The meaning of this mysterious passage is obscure, and many interpretations have been suggested. The child who is born is clearly the Messiah. This is shown by the application of the messianic Psalm 2:9 to the child in verse 5, and by the proclamation that follows his exaltation to the throne of God. But who is the woman? There are three possibilities:
1. She is the old Israel, the nation from whom the Messiah came. Much in this passage suggests the old Israel waiting for the birth of the Messiah. The Old Testament background suggests this (see Isaiah 66:7). According to this view, the seer is taking up and partly Christianizing earlier pictures of Israel waiting for the coming of the Messiah.
2. The woman is the Church, the new Israel, the mother of the faithful. This is supported by 12:17, which speaks of other children belonging to the woman who “keep the commandments of God and bear testimony to Jesus.”
3. An interpretation popular among medieval expositors and revived in a somewhat more sophisticated form in recent Catholic exegesis (and clearly accepted by the choice of this passage for this feast) equates the woman with the Blessed Virgin Mary.
Probably there is no need to choose between these three interpretations. For Mary is the daughter of Zion, the quintessential expression of the old Israel as the community of faith and obedience awaiting the coming of the Messiah, the community in which the Messiah is born.
But she is also the quintessential expression of the new Israel, of those who “believe” and are justified on the grounds of their faith, of those who obey his word and who suffer for the testimony of Jesus.
In its original intention, this psalm celebrates the marriage of an Israelite king to a foreign princess. In order to fit it to its liturgical use here, an allegorical interpretation has to be given.
The king in the psalm has to be equated with the Messiah (there is New Testament precedence for this in Hebrews 1:8-9); the queen, with Israel, his bride. This provides an indirect connection with the Blessed Virgin Mary as the personification of Israel.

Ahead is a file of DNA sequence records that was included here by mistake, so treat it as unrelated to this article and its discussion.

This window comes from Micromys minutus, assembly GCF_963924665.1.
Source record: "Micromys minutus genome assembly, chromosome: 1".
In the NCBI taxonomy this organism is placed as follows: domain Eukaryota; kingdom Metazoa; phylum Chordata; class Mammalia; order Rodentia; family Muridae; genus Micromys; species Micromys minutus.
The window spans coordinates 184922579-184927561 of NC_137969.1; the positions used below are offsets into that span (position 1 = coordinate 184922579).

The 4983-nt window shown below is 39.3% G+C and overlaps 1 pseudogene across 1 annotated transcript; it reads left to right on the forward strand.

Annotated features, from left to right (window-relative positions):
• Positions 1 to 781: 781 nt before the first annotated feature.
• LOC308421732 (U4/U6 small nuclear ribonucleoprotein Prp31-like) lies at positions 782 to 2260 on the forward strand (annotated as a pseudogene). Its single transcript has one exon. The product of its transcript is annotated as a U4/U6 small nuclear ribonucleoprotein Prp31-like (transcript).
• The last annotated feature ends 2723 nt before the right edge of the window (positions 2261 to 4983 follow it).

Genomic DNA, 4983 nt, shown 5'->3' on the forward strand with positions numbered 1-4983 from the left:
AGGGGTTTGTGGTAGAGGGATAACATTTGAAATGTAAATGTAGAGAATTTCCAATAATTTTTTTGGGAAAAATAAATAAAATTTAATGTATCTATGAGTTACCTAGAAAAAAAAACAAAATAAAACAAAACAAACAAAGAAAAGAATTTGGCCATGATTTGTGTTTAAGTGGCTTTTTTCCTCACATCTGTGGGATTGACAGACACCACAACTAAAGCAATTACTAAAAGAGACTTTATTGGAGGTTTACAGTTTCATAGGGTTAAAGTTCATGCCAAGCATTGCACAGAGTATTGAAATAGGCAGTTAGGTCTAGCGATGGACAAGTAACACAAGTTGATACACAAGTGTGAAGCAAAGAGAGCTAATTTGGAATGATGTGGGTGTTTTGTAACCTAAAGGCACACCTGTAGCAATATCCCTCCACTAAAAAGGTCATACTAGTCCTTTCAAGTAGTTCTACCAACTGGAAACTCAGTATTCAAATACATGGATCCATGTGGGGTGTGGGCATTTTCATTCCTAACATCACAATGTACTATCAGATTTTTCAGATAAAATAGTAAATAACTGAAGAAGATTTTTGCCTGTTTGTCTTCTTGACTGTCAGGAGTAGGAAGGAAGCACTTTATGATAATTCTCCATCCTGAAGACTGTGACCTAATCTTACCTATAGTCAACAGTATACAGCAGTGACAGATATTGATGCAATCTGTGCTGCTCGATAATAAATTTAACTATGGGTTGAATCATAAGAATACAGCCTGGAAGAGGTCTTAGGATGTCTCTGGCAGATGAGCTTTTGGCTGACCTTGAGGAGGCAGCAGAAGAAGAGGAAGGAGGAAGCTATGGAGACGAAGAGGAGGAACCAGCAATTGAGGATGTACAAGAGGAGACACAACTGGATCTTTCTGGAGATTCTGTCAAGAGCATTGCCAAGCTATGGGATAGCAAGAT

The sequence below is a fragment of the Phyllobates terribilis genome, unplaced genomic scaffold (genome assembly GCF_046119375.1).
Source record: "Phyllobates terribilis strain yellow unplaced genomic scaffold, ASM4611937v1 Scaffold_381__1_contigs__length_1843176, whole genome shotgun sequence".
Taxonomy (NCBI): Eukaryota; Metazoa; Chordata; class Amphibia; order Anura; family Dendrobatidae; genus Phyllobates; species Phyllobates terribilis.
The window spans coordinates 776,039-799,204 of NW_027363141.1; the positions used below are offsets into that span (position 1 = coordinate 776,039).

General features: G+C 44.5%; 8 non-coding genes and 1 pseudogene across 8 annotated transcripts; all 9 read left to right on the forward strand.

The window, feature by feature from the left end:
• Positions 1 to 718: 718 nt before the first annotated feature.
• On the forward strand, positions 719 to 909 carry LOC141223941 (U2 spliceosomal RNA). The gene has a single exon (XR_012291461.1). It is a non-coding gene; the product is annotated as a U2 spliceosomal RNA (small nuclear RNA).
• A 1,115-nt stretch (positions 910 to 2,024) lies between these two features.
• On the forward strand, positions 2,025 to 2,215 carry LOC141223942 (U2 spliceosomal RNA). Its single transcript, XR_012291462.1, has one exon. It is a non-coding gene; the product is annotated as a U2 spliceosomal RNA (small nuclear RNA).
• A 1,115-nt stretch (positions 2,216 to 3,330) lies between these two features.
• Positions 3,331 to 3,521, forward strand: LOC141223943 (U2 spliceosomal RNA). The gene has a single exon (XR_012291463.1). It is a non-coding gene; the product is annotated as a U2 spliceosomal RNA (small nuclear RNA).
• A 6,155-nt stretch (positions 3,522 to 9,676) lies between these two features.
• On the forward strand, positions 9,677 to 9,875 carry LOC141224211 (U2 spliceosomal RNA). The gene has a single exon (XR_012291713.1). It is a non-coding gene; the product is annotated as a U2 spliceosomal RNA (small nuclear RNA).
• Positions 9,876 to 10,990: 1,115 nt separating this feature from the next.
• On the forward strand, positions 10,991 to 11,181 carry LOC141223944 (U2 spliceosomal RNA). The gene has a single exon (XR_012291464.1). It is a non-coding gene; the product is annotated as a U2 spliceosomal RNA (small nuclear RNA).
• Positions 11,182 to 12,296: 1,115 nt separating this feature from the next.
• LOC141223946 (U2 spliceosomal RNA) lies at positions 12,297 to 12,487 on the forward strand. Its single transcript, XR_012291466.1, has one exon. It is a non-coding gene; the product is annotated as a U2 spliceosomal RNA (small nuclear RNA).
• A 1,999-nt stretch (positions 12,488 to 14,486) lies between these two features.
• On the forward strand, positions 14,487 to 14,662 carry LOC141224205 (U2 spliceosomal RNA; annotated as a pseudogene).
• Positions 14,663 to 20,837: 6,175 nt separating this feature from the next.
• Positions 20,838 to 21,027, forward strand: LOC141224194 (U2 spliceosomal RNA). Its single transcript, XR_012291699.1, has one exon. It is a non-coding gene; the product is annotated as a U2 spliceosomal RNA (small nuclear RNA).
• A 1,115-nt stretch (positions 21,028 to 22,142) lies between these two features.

But the allegory must not be pressed. Not only does it do violence to the original meaning, but it does not fit the desired application.
For Mary is the mother rather than the bride of Christ, and she is his bride only insofar as she is the personification of the true Israel, one who believed in him (Acts 1:14).
This is the passage to which the Protestants appeal against the dogma of the bodily assumption of Mary. It asserts that all human beings are in bondage to death, and that they can only attain to immortality through the resurrection of the dead. Christ, however, has broken the bondage of death and has become the first fruits of the dead.
Meanwhile, all in Christ await their resurrection until the parousia. There is, therefore, no place in the “order” for a prior resurrection of the Blessed Virgin Mary: Christ the first fruits, then at his coming those who belong to Christ.
It must be left to Catholic exegetes to square the dogma of the bodily assumption of Mary with this scripture. As an Anglican, the present writer would simply claim that the life which all believers have is inalienable by death, that therefore the Blessed Virgin Mary, like all the saints, has some kind of continuing existence in Christ (see Revelation 6:9), and that we express the high honor due her by picturing her as exalted to the very throne of God.
This gospel falls into two parts—the visitation narrative and the Magnificat.
There is an interesting textual problem in verse 46. Some manuscripts read “Elizabeth said,” a reading that would fit the typology: Hannah-Samuel/Elizabeth-John the Baptist.
It is arguable, however, that in the structure of the Lucan infancy narratives, the purpose of which is to bring out the relation of John to Jesus as that of forerunner to the Messiah, of inferior to superior, the Magnificat must be assigned to Mary.
Perhaps the pre-Lucan source, which quite likely came from the “Baptist” circles, had attributed the song (modeled on the song of Hannah) to Elizabeth, and Luke himself transferred it to Mary.
The Magnificat should be read, not as an individual utterance of Mary, but as the utterance of the representative of the true Israel. This is indicated by the switch from the first person singular to the third person plural in verse 50.
It is the true Israel personfied by Mary who rejoices in the Lord at the coming of the Messiah, whose humiliation (“low estate”) the Lord regards, and who henceforth will be called “blessed” as the people to whom the Messiah has come. This is not to downgrade Mary, but to exalt her role as the key-pin of salvation history.